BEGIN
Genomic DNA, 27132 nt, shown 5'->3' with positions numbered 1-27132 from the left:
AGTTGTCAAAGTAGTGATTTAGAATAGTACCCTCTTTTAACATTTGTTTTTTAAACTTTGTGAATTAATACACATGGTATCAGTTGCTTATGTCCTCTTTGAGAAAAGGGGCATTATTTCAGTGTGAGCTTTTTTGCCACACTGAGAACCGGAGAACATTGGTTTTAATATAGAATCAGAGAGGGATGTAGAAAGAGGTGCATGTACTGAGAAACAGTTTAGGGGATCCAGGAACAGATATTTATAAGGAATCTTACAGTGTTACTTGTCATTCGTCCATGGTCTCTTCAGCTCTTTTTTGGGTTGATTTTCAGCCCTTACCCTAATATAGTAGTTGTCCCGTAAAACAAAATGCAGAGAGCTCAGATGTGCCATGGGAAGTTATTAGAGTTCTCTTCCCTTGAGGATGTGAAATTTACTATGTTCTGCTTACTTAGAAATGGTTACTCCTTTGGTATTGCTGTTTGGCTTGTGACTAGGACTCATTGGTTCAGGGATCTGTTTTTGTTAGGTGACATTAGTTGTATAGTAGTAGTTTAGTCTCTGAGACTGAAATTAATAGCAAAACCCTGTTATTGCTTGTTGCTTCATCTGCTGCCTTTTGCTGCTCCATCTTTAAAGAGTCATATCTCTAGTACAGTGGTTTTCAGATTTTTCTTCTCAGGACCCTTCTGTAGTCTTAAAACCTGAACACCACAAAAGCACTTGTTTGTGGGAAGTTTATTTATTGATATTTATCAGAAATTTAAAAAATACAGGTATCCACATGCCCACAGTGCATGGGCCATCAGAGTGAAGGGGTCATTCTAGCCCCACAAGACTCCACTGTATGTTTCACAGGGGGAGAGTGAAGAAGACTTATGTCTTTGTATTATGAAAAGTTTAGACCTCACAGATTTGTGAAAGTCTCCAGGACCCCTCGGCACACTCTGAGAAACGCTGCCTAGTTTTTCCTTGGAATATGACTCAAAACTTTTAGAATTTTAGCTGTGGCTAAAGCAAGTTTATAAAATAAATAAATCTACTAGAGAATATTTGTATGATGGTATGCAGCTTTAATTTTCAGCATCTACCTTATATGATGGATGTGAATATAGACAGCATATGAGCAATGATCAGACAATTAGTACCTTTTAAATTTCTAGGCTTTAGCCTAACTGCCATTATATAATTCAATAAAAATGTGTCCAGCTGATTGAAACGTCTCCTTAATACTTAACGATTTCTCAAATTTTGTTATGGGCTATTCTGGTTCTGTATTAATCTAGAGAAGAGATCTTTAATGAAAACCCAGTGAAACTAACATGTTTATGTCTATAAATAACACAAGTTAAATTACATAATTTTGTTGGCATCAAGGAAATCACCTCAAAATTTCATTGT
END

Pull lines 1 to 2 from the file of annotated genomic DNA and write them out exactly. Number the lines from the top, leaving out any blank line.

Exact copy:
Genomic DNA, 27132 nt, shown 5'->3' with positions numbered 1-27132 from the left:
AGTTGTCAAAGTAGTGATTTAGAATAGTACCCTCTTTTAACATTTGTTTTTTAAACTTTGTGAATTAATACACATGGTATCAGTTGCTTATGTCCTCTTTGAGAAAAGGGGCATTATTTCAGTGTGAGCTTTTTTGCCACACTGAGAACCGGAGAACATTGGTTTTAATATAGAATCAGAGAGGGATGTAGAAAGAGGTGCATGTACTGAGAAACAGTTTAGGGGATCCAGGAACAGATATTTATAAGGAATCTTACAGTGTTACTTGTCATTCGTCCATGGTCTCTTCAGCTCTTTTTTGGGTTGATTTTCAGCCCTTACCCTAATATAGTAGTTGTCCCGTAAAACAAAATGCAGAGAGCTCAGATGTGCCATGGGAAGTTATTAGAGTTCTCTTCCCTTGAGGATGTGAAATTTACTATGTTCTGCTTACTTAGAAATGGTTACTCCTTTGGTATTGCTGTTTGGCTTGTGACTAGGACTCATTGGTTCAGGGATCTGTTTTTGTTAGGTGACATTAGTTGTATAGTAGTAGTTTAGTCTCTGAGACTGAAATTAATAGCAAAACCCTGTTATTGCTTGTTGCTTCATCTGCTGCCTTTTGCTGCTCCATCTTTAAAGAGTCATATCTCTAGTACAGTGGTTTTCAGATTTTTCTTCTCAGGACCCTTCTGTAGTCTTAAAACCTGAACACCACAAAAGCACTTGTTTGTGGGAAGTTTATTTATTGATATTTATCAGAAATTTAAAAAATACAGGTATCCACATGCCCACAGTGCATGGGCCATCAGAGTGAAGGGGTCATTCTAGCCCCACAAGACTCCACTGTATGTTTCACAGGGGGAGAGTGAAGAAGACTTATGTCTTTGTATTATGAAAAGTTTAGACCTCACAGATTTGTGAAAGTCTCCAGGACCCCTCGGCACACTCTGAGAAACGCTGCCTAGTTTTTCCTTGGAATATGACTCAAAACTTTTAGAATTTTAGCTGTGGCTAAAGCAAGTTTATAAAATAAATAAATCTACTAGAGAATATTTGTATGATGGTATGCAGCTTTAATTTTCAGCATCTACCTTATATGATGGATGTGAATATAGACAGCATATGAGCAATGATCAGACAATTAGTACCTTTTAAATTTCTAGGCTTTAGCCTAACTGCCATTATATAATTCAATAAAAATGTGTCCAGCTGATTGAAACGTCTCCTTAATACTTAACGATTTCTCAAATTTTGTTATGGGCTATTCTGGTTCTGTATTAATCTAGAGAAGAGATCTTTAATGAAAACCCAGTGAAACTAACATGTTTATGTCTATAAATAACACAAGTTAAATTACATAATTTTGTTGGCATCAAGGAAATCACCTCAAAATTTCATTGT